The ATCA 2019 gathering brought key marketing players of the North American market to Aruba for four-days of intense business sessions, and nights of tropical magic.
Our tourism partners mingled with Aruba’s sales representatives from major cities in North America & Canada, working during the day and enjoying extravagant evening productions, at Renaissance Island, in San Nicholas and at the new Boy Ecury Park, in Oranjestad, all in honor of the 35th Annual Tourism Conference Aruba.
I walked in a bit late to the official opening at the Renaissance Convention Center, as the MinTour, was wrapping up his comments. He talked about satisfactory growth and I don’t think I heard anything new in his presentation, except the fact that Canada replaced Venezuela as our #2 market, but the room felt new. From layout to the choice of set materials.
The conference décor, was all made from reclaimed wood, pallets, geometrically framing the stage, and lit dramatically, with accent live ferns. The seating was diverse, some traditional theater style, some loungy, interspersed with high-top cocktail tables. The food offerings were different, mini smoothies & cute fruit parfaits, individual vegetarian quiche, mini wraps.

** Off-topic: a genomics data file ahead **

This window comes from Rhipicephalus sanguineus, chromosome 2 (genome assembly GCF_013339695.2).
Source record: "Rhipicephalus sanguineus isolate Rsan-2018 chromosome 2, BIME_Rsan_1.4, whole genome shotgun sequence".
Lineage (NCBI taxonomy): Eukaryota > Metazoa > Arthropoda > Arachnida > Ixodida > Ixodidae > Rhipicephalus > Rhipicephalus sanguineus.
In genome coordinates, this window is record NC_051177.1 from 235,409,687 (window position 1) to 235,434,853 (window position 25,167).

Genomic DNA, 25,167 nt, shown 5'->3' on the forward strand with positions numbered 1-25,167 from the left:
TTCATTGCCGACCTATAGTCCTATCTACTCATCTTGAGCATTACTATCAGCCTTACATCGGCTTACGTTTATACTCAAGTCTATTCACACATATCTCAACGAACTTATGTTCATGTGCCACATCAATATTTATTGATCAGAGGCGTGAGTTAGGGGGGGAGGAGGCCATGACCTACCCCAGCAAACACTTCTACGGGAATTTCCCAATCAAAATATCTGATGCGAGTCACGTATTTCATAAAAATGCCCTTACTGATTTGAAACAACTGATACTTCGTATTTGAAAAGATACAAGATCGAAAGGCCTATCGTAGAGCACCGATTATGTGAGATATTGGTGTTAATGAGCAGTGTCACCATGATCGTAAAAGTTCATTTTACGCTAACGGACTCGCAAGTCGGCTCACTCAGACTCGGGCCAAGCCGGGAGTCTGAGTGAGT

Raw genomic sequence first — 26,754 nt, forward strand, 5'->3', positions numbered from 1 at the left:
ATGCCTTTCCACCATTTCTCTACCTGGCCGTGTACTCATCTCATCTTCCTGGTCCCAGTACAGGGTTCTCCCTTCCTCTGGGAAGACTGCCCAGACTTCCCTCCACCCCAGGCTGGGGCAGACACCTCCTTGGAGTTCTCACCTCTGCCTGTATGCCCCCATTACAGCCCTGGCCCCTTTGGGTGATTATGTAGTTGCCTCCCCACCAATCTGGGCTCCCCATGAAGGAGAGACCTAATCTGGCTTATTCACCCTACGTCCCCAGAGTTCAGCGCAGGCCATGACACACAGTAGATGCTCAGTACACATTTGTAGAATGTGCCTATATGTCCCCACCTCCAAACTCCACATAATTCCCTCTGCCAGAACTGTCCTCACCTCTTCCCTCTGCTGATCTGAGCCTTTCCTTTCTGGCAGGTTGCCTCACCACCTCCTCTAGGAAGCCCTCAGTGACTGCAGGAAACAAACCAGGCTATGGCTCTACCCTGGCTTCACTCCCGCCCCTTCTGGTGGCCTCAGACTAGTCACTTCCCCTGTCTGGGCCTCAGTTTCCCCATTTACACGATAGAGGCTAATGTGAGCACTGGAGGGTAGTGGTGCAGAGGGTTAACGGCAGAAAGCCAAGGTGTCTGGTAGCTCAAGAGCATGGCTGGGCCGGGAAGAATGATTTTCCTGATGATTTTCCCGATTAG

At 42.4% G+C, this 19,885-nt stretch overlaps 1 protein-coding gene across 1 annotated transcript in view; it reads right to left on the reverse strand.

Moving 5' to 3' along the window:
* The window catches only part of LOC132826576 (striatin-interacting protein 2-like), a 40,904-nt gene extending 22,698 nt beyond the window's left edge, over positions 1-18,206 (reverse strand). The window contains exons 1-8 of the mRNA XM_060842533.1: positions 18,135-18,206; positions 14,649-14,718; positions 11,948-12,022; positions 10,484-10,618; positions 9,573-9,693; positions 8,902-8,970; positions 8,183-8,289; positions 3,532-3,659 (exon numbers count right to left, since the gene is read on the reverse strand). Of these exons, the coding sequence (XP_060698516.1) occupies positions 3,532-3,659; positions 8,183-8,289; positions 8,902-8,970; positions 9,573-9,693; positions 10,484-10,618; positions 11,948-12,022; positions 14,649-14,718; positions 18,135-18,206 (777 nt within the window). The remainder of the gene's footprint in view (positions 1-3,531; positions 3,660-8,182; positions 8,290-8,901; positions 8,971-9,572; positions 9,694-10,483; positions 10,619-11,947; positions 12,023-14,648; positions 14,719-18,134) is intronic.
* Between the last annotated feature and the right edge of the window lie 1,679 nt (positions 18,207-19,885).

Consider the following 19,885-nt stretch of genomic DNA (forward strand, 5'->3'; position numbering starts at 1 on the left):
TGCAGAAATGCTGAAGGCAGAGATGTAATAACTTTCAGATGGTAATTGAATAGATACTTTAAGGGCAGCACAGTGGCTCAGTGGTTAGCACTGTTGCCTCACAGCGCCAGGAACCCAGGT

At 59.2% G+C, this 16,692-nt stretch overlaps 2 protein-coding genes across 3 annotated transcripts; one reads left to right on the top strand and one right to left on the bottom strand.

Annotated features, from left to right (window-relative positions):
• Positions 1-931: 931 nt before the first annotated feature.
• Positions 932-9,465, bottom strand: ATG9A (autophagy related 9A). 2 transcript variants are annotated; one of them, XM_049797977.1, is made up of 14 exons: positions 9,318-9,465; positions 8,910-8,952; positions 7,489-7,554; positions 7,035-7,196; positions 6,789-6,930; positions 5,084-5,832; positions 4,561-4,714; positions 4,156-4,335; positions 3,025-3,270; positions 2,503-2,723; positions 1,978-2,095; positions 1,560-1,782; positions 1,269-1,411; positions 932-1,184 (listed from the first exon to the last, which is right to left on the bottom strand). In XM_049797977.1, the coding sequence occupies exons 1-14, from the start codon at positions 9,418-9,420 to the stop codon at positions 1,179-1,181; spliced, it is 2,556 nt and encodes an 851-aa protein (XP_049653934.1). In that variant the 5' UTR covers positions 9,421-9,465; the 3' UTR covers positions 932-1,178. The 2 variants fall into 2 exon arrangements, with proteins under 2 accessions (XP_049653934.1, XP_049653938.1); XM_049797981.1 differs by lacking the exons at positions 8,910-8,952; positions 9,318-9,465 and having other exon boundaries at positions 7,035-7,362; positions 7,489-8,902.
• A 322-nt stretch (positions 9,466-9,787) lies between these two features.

I thought it all meant that Aruba will customize and adapt, shrink giant hospitality concepts to boutique scale, abandon quantity in favor of quality, and seek to recycle and go green.
That was good. I took a picture of the Goshen sustainable farming display, and secretly prayed for the farm’s continued success, facing drought, heat, wind, and chronic lack of water – see article about defunct Bubali plas water plant.
Then our MinPres came on stage and she too talked about sustainability in her short address. And that was new and welcome. She integrated the word into her vocabulary, well.
The AHATA CEO, breezed through a 3-minute welcome note, she is very dynamic, and doesn’t require teleprompters, just before the morning’s key note speaker, the ATA CEO.
Ronella Tjin Asjoe-Croes assured the forum that business will continue to boom on a global scale, and that we should expect ongoing transformation, and the constant disruption of tourism, in the way it is created, marketed and consumed.
Bottom line: Expect continuous big changes.
I have been following her public addresses over the years, and while in the past she spoke about growth, she now clearly speaks about ATA’s core purpose, which is to drive prosperity for Aruba through sustainable tourism with data gleaned from a number of studies, one on Carrying Capacity, and another which developed a Niche Roadmap, both attempting to provide guiding principles for the Aruba Tourism Authority’s multi-annual corporate strategy for the period of 2018-2021.
I know she is now the totally converted high-priestess of “high-value low-impact tourism growth model,” and she understands what the island needs, and represents it. BUT with the island finances in the toilet, GOA seems to lean towards rapid, short-term growth, so chances are by the time Reina Beatrix Airport finishes construction it will already be too small with all the new stuff driven in by the MinTour and the MinInfra.